Tiny pins secure the plastic, lift-off hood. Collectors appreciate the authentic feel of functional hood pins, but there is the fear of losing them. Luckily, an extra set comes with the car. Sound advice: leave them off and store them in the trunk; that makes it easier to access the star attraction anyway. One other unusual featurethe front fenders are also plastic. Typically, this would be a knock against a car, but the real Hemi Barracuda had its steel hood and fenders replaced with fiberglass to save weight, and by replacing theirs, Supercar has upped its model’s authenticity another notch.
Engine. The Barracuda Super Stock was designed to house the 426 Hemi in Plymouth’s lightest platform. It wasn’t easy; the right shock tower and brake master cylinder had to be moved, but they got it to fit. This wasn’t just your average Street Hemi either; this was Chrysler’s full-bore race Hemi. With 12.5:1 compression, a radical cam and a cross ram intake manifold, it produced nearly 600hp.
Supercar didn’t have a much easier a time fitting the Hemi into its Barracuda; it chose to mold the Hemi’s bulbous cylinder heads slightly undersize. Although this provides adequate clearance, it leaves the intake manifold and headers poorly fitted, and this detracts from an otherwise excellent engine. The particularly nice carbs, fuel lines and plug wires are easily seen because of the small-diameter air cleaners. One unique feature is the radiator fan; it is linked to the driveshaft and differential so that when you roll the rear tires the fan spins!
Interior. The Hemi Barracuda is somewhat underwhelming insidenot because it is inaccurate but because there is not much in there. The skimpy van seats are present, and they’re bolted to brackets rather than conventional runners, but they do slide. There is no backseat, and the entire floor and rear compartment are covered in soft black flocking. The Hurst shift unit is prominent on the transmission tunnel, and the selector moves back and forth. The dashboard features the typical chrome accents and an opening glove box, but the gauges could use more detail. The trunk houses the Mopar Super Stock-labeled battery both to make room under the hood and to improve weight distribution.
Chassis, wheels & tires. Supercar does a nice job with the undercarriage. Chassis overspray is a nice touch, and despite being plastic, the floor pan is well detailed with flexible wire to simulate brake lines. Front and rear suspensions feature functional springs. The engine has full-length tube headers that dump into monstrous 3/4-length race exhaust pipes with drag mufflers. The system looks cool, but it would be better if the pipe exits were hollow.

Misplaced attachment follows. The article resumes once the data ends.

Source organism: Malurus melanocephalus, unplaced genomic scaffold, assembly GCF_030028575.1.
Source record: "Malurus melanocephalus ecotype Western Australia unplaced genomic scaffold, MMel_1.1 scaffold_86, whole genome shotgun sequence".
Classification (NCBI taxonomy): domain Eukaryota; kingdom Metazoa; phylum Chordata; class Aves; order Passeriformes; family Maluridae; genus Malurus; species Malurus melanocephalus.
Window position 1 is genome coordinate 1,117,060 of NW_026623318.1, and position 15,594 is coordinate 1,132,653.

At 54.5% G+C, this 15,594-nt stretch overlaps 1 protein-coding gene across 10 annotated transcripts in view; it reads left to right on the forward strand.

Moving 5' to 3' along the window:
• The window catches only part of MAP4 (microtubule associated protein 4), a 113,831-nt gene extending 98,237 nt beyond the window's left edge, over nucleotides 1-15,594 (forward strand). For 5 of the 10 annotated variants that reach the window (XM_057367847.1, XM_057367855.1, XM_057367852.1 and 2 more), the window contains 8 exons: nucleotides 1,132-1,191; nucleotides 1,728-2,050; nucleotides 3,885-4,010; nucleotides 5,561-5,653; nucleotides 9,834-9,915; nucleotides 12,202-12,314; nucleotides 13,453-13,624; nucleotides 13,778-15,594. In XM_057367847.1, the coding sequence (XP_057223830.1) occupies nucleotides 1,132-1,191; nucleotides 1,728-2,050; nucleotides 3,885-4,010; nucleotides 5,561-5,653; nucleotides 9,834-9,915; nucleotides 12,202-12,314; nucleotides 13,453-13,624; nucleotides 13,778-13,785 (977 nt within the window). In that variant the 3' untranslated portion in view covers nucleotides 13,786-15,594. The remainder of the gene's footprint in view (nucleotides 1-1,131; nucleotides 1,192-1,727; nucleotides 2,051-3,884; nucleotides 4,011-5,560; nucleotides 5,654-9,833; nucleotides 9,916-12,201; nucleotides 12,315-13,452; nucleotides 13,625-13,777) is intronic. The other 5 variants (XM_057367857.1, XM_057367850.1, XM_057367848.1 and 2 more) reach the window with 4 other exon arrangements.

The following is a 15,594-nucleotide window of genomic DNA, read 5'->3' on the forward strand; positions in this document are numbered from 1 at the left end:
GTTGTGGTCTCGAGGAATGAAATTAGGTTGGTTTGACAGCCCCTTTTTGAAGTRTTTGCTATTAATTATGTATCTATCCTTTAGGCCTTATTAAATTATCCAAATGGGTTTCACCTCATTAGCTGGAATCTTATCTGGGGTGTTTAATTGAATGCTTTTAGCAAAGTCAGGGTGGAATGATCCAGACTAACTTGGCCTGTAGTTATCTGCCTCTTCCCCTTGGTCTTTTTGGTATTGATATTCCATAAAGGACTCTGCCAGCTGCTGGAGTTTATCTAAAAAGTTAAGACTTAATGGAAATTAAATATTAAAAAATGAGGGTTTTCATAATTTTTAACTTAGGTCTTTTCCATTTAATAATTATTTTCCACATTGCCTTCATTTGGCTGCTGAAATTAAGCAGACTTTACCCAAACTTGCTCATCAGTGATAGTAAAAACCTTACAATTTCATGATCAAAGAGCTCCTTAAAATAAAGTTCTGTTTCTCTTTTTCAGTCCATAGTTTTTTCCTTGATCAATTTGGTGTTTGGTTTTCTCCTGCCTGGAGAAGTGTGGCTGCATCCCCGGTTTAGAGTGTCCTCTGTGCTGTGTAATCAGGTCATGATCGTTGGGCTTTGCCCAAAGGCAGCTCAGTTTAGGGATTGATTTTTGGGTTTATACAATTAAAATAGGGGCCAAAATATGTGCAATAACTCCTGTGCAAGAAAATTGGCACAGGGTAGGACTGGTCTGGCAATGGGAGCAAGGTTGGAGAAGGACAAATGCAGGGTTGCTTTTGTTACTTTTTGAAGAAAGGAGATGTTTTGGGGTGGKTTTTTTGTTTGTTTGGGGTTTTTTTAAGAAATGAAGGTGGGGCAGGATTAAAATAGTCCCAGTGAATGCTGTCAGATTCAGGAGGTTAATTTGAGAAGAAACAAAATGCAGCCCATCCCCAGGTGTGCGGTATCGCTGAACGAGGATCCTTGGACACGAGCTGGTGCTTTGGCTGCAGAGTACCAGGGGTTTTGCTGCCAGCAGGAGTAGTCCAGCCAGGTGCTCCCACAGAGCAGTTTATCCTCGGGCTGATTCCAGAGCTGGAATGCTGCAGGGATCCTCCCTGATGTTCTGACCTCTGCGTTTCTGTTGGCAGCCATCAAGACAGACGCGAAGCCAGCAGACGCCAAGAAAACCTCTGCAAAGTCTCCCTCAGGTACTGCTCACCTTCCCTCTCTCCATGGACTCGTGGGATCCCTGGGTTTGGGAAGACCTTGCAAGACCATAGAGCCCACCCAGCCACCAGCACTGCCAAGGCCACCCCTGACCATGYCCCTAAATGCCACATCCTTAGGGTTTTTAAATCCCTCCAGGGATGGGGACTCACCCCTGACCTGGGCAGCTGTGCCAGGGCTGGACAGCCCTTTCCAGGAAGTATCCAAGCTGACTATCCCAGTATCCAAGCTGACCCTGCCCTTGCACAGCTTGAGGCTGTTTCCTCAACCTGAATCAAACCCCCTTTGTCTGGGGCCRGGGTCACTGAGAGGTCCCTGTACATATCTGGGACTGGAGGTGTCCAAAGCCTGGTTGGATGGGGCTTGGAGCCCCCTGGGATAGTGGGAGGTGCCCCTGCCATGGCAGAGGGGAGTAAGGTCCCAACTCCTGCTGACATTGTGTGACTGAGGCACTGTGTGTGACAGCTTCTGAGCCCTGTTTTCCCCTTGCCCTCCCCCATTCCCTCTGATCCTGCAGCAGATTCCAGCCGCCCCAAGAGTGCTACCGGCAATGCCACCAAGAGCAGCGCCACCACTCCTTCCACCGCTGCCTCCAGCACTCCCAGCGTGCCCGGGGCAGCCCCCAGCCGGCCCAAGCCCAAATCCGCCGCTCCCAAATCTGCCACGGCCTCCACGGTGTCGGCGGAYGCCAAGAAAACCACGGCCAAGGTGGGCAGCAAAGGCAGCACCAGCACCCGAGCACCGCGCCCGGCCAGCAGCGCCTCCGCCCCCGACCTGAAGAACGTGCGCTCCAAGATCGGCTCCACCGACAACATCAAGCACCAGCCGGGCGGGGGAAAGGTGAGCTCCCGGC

The Barracuda comes with Goodyear slicks in back, paired with skinny bias-ply street tires of unspecified make up front. The wheels vary with the color combo you select: the red and the black cars come with centerline-style wheels, and the white and yellow cars feature a mix of 5-spoke mags and standard black steel jobs.
Overall length: 10.77 in.
Wheelbase: 5.98 in.
Width: 4.12 in.
Height: 3.25 in.
» Opening doors, trunk, glove box
» Operational steering, driveshaft, gear selector
» Articulated suspension
» Removable hood
» Extra pieces: hood pins
|RATINGS (scale of 1-5)
Body, paint 3.5
Wheels, tires 3
Chassis, suspension, undercarriage 4
Presentation, proportion, stance 4
The 1968 Hemi Barracuda was perfectly suited to its time and place. Delivered just in time for the ’68 NHRA Spring Nationals, it was a terror in the Super Stock/B class from the first green light. A fair number are still campaigned in vintage drag racing with great success. Some originals and several clones have been converted to (barely) streetable hot rods, and it is that sort that the Supercar Collectibles Hemi Barracuda Super Street accurately represents. These models are great pieces of Mopar memorabilia, and with just 600 of each style being produced, they’ve got plenty of collector potential as well.
Supercar Collectibles (763) 425-6020; supercar1.com